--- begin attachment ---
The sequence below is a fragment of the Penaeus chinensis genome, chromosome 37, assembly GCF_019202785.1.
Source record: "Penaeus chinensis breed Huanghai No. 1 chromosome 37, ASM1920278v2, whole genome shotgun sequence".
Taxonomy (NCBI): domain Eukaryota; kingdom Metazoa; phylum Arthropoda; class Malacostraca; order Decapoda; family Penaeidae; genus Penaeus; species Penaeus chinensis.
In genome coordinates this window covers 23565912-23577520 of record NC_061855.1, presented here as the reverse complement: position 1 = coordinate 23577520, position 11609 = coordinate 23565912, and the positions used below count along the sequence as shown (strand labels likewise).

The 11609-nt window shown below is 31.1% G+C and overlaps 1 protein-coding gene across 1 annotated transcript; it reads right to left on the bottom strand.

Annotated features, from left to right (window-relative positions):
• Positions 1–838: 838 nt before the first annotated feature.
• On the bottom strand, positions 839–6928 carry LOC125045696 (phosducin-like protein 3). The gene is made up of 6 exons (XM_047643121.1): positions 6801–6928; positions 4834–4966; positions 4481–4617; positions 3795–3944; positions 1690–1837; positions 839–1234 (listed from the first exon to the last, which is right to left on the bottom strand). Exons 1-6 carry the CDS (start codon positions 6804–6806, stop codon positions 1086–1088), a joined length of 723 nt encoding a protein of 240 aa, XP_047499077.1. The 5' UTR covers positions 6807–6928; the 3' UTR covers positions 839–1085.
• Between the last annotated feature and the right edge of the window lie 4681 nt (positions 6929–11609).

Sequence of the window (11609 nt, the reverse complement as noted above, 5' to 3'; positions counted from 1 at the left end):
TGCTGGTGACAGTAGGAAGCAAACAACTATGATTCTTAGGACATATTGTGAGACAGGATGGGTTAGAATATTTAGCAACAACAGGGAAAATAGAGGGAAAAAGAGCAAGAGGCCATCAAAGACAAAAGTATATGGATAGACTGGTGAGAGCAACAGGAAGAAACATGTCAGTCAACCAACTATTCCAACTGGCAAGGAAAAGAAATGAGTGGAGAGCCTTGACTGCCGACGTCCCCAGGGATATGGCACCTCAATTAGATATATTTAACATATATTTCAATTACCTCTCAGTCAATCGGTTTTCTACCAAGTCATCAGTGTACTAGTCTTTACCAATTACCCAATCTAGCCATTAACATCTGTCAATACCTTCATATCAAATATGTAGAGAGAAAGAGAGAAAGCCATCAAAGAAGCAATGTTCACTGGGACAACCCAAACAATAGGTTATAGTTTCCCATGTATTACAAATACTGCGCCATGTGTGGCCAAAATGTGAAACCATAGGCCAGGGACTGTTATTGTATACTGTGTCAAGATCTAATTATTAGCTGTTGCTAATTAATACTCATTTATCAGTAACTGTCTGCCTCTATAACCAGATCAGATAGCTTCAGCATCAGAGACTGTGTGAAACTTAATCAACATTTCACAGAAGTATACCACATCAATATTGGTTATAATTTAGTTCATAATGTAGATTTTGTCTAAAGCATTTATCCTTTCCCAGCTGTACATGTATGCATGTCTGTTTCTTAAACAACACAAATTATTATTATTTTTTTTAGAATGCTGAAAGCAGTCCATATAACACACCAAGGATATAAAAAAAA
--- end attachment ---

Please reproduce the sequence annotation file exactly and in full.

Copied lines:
The sequence below is a fragment of the Penaeus chinensis genome, chromosome 37, assembly GCF_019202785.1.
Source record: "Penaeus chinensis breed Huanghai No. 1 chromosome 37, ASM1920278v2, whole genome shotgun sequence".
Taxonomy (NCBI): domain Eukaryota; kingdom Metazoa; phylum Arthropoda; class Malacostraca; order Decapoda; family Penaeidae; genus Penaeus; species Penaeus chinensis.
In genome coordinates this window covers 23565912-23577520 of record NC_061855.1, presented here as the reverse complement: position 1 = coordinate 23577520, position 11609 = coordinate 23565912, and the positions used below count along the sequence as shown (strand labels likewise).

The 11609-nt window shown below is 31.1% G+C and overlaps 1 protein-coding gene across 1 annotated transcript; it reads right to left on the bottom strand.

Annotated features, from left to right (window-relative positions):
• Positions 1–838: 838 nt before the first annotated feature.
• On the bottom strand, positions 839–6928 carry LOC125045696 (phosducin-like protein 3). The gene is made up of 6 exons (XM_047643121.1): positions 6801–6928; positions 4834–4966; positions 4481–4617; positions 3795–3944; positions 1690–1837; positions 839–1234 (listed from the first exon to the last, which is right to left on the bottom strand). Exons 1-6 carry the CDS (start codon positions 6804–6806, stop codon positions 1086–1088), a joined length of 723 nt encoding a protein of 240 aa, XP_047499077.1. The 5' UTR covers positions 6807–6928; the 3' UTR covers positions 839–1085.
• Between the last annotated feature and the right edge of the window lie 4681 nt (positions 6929–11609).

Sequence of the window (11609 nt, the reverse complement as noted above, 5' to 3'; positions counted from 1 at the left end):
TGCTGGTGACAGTAGGAAGCAAACAACTATGATTCTTAGGACATATTGTGAGACAGGATGGGTTAGAATATTTAGCAACAACAGGGAAAATAGAGGGAAAAAGAGCAAGAGGCCATCAAAGACAAAAGTATATGGATAGACTGGTGAGAGCAACAGGAAGAAACATGTCAGTCAACCAACTATTCCAACTGGCAAGGAAAAGAAATGAGTGGAGAGCCTTGACTGCCGACGTCCCCAGGGATATGGCACCTCAATTAGATATATTTAACATATATTTCAATTACCTCTCAGTCAATCGGTTTTCTACCAAGTCATCAGTGTACTAGTCTTTACCAATTACCCAATCTAGCCATTAACATCTGTCAATACCTTCATATCAAATATGTAGAGAGAAAGAGAGAAAGCCATCAAAGAAGCAATGTTCACTGGGACAACCCAAACAATAGGTTATAGTTTCCCATGTATTACAAATACTGCGCCATGTGTGGCCAAAATGTGAAACCATAGGCCAGGGACTGTTATTGTATACTGTGTCAAGATCTAATTATTAGCTGTTGCTAATTAATACTCATTTATCAGTAACTGTCTGCCTCTATAACCAGATCAGATAGCTTCAGCATCAGAGACTGTGTGAAACTTAATCAACATTTCACAGAAGTATACCACATCAATATTGGTTATAATTTAGTTCATAATGTAGATTTTGTCTAAAGCATTTATCCTTTCCCAGCTGTACATGTATGCATGTCTGTTTCTTAAACAACACAAATTATTATTATTTTTTTTAGAATGCTGAAAGCAGTCCATATAACACACCAAGGATATAAAAAAAA